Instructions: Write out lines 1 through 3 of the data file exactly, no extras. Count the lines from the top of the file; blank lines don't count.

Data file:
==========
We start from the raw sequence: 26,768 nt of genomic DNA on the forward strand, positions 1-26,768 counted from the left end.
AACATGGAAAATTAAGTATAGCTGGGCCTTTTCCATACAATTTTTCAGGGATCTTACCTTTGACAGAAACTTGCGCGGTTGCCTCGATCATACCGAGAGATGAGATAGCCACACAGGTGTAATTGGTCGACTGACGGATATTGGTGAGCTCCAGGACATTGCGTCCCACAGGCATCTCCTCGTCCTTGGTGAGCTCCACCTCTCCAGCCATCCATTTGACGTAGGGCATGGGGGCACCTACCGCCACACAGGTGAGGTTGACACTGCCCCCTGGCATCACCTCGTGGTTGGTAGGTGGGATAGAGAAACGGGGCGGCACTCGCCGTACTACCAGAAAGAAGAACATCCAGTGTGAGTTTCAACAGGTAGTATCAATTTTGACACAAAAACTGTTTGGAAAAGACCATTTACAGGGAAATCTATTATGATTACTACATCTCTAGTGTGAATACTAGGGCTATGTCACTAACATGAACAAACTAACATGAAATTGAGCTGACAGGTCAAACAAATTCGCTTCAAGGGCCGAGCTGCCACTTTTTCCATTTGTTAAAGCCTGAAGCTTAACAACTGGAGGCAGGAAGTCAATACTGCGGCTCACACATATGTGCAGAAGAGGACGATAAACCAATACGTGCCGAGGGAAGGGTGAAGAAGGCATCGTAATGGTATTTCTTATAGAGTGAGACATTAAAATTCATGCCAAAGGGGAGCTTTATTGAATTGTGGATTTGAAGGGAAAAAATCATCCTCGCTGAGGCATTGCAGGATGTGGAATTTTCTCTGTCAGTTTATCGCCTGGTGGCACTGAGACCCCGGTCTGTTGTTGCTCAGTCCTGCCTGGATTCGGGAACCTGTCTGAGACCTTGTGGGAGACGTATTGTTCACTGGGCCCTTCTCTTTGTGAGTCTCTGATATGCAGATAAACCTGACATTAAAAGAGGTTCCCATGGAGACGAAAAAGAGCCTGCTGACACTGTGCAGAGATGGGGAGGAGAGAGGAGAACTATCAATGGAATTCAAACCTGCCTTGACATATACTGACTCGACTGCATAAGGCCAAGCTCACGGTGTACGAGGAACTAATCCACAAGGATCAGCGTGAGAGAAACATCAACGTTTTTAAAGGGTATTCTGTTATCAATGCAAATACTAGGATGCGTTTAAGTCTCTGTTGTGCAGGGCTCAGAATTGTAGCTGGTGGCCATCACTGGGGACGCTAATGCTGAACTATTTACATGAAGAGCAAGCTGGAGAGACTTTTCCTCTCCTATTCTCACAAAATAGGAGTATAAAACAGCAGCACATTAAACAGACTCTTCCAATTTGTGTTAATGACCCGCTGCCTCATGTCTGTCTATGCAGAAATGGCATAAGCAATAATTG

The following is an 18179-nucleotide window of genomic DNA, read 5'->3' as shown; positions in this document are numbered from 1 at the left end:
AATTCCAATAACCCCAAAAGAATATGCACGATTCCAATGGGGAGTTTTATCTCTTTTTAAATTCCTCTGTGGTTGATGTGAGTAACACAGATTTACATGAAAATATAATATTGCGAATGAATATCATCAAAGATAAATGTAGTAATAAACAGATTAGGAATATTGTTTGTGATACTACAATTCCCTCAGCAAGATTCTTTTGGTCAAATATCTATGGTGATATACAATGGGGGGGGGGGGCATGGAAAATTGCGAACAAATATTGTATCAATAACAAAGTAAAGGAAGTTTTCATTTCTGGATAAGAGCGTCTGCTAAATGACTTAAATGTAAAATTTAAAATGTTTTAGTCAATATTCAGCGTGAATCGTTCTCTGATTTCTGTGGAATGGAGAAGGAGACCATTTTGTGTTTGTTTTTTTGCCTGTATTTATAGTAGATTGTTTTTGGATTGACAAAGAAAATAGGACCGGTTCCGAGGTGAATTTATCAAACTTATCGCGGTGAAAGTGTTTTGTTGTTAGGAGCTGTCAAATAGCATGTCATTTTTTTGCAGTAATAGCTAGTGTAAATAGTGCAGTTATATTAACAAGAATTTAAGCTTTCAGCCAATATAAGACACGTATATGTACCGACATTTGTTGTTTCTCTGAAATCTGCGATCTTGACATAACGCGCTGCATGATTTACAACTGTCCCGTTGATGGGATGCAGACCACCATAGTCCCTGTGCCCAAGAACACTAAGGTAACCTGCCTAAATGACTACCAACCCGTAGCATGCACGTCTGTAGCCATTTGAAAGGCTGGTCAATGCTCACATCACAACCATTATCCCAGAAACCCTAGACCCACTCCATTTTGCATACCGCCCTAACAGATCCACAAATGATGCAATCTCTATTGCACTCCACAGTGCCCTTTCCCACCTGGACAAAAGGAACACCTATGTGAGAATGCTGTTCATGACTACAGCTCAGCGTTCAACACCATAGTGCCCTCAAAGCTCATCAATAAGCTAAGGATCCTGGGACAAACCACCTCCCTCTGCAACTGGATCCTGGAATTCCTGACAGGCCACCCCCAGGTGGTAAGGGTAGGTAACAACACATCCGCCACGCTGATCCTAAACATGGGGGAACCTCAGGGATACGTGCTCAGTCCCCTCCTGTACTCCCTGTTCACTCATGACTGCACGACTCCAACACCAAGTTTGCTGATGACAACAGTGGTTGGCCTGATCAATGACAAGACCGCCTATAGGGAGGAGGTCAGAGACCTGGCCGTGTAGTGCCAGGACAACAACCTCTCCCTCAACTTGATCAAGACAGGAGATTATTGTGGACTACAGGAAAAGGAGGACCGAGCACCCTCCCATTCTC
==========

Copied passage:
We start from the raw sequence: 26,768 nt of genomic DNA on the forward strand, positions 1-26,768 counted from the left end.
AACATGGAAAATTAAGTATAGCTGGGCCTTTTCCATACAATTTTTCAGGGATCTTACCTTTGACAGAAACTTGCGCGGTTGCCTCGATCATACCGAGAGATGAGATAGCCACACAGGTGTAATTGGTCGACTGACGGATATTGGTGAGCTCCAGGACATTGCGTCCCACAGGCATCTCCTCGTCCTTGGTGAGCTCCACCTCTCCAGCCATCCATTTGACGTAGGGCATGGGGGCACCTACCGCCACACAGGTGAGGTTGACACTGCCCCCTGGCATCACCTCGTGGTTGGTAGGTGGGATAGAGAAACGGGGCGGCACTCGCCGTACTACCAGAAAGAAGAACATCCAGTGTGAGTTTCAACAGGTAGTATCAATTTTGACACAAAAACTGTTTGGAAAAGACCATTTACAGGGAAATCTATTATGATTACTACATCTCTAGTGTGAATACTAGGGCTATGTCACTAACATGAACAAACTAACATGAAATTGAGCTGACAGGTCAAACAAATTCGCTTCAAGGGCCGAGCTGCCACTTTTTCCATTTGTTAAAGCCTGAAGCTTAACAACTGGAGGCAGGAAGTCAATACTGCGGCTCACACATATGTGCAGAAGAGGACGATAAACCAATACGTGCCGAGGGAAGGGTGAAGAAGGCATCGTAATGGTATTTCTTATAGAGTGAGACATTAAAATTCATGCCAAAGGGGAGCTTTATTGAATTGTGGATTTGAAGGGAAAAAATCATCCTCGCTGAGGCATTGCAGGATGTGGAATTTTCTCTGTCAGTTTATCGCCTGGTGGCACTGAGACCCCGGTCTGTTGTTGCTCAGTCCTGCCTGGATTCGGGAACCTGTCTGAGACCTTGTGGGAGACGTATTGTTCACTGGGCCCTTCTCTTTGTGAGTCTCTGATATGCAGATAAACCTGACATTAAAAGAGGTTCCCATGGAGACGAAAAAGAGCCTGCTGACACTGTGCAGAGATGGGGAGGAGAGAGGAGAACTATCAATGGAATTCAAACCTGCCTTGACATATACTGACTCGACTGCATAAGGCCAAGCTCACGGTGTACGAGGAACTAATCCACAAGGATCAGCGTGAGAGAAACATCAACGTTTTTAAAGGGTATTCTGTTATCAATGCAAATACTAGGATGCGTTTAAGTCTCTGTTGTGCAGGGCTCAGAATTGTAGCTGGTGGCCATCACTGGGGACGCTAATGCTGAACTATTTACATGAAGAGCAAGCTGGAGAGACTTTTCCTCTCCTATTCTCACAAAATAGGAGTATAAAACAGCAGCACATTAAACAGACTCTTCCAATTTGTGTTAATGACCCGCTGCCTCATGTCTGTCTATGCAGAAATGGCATAAGCAATAATTG

The following is an 18179-nucleotide window of genomic DNA, read 5'->3' as shown; positions in this document are numbered from 1 at the left end: